Doctors say “Save Medevac”: Your opportunity to be part of the campaign

The Medevac Legislation, introduced in February 2019, has improved access to appropriate healthcare for refugees and asylum seekers being held offshore. It allows medical experts to make decisions about healthcare for seriously ill individuals and ensures they receive the medical treatment that they need in a clinically appropriate timeframe. Previous delays and failures to transfer ill asylum seekers resulted in preventable suffering. The RACP is proud to have been a key part of the campaign to establish Medevac, and we are now continuing this by leading medical college opposition to its repeal. 

Last weekend the RACP released an unprecedented statement with 10 other medical colleges calling on the Australian Parliament to maintain the Medevac legislation and the Independent Health Advice Panel (IHAP) process.

To continue keeping up pressure on the Parliament in the lead up to the Senate voting on this legislation in mid-November, we encourage all doctors to take part in our social media campaign to save Medevac. Show the Parliament that doctors say #SAVEMEDEVAC by retweeting with comment our kick-off campaign tweet featuring Professor Paul Colditz, RACP President, Paediatrics & Child Health Divisionwith your own selfie with the sign and #SAVEMEDEVAC.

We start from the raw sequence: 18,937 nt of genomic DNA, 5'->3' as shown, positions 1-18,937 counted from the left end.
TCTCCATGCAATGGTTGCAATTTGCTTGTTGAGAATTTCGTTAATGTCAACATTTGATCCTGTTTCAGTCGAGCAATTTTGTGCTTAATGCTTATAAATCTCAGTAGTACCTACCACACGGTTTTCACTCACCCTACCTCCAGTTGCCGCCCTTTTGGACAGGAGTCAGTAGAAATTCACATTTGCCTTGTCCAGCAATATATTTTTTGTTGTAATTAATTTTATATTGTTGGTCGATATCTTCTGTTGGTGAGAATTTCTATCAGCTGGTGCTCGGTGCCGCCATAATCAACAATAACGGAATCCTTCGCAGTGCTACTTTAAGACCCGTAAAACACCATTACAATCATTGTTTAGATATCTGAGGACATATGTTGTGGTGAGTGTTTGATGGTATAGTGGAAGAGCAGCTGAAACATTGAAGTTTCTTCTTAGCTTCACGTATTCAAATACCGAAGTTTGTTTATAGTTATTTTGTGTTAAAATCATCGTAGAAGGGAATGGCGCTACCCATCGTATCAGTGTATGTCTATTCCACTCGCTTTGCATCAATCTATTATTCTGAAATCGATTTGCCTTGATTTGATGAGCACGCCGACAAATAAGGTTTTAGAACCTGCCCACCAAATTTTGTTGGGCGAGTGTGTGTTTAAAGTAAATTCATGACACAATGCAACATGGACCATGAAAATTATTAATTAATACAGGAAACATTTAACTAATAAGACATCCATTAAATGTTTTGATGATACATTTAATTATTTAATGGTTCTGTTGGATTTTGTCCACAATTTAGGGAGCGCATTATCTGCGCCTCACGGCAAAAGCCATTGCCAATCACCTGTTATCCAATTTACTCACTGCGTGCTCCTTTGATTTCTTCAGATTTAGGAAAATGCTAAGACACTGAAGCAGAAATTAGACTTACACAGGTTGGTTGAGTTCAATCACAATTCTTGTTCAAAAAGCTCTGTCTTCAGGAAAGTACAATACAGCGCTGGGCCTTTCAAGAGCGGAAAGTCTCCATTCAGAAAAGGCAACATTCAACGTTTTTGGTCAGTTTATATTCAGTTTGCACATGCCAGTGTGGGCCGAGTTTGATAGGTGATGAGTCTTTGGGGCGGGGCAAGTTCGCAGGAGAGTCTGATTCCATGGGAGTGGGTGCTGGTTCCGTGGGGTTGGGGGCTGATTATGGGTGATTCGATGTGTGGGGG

You can also engage with our existing tweets (tweet #1tweet #2) and Facebook and LinkedIn posts to support momentum for this cause.

Download sign #SAVEMEDEVAC
RACP History of Medicine Library Opening

Registrations now open for IMS 2020

Registrations are now open for the Tri-nation Alliance International Medical Symposium (IMS), 20 March 2020, Amora Hotel Sydney, Australia.

Now in its ninth year, IMS is an annual event that reinforces the strong historical relationship between medical professions from Canada, New Zealand and Australia. Cementing these ties, a formal agreement between the Royal College of Physicians and Surgeons of Canada, The Royal Australasian College of Physicians, The Royal Australasian College of Surgeons, The Australian and New Zealand College of Anaesthetists and the Royal Australasian College of Psychiatrists created the Tri-Nations Alliance.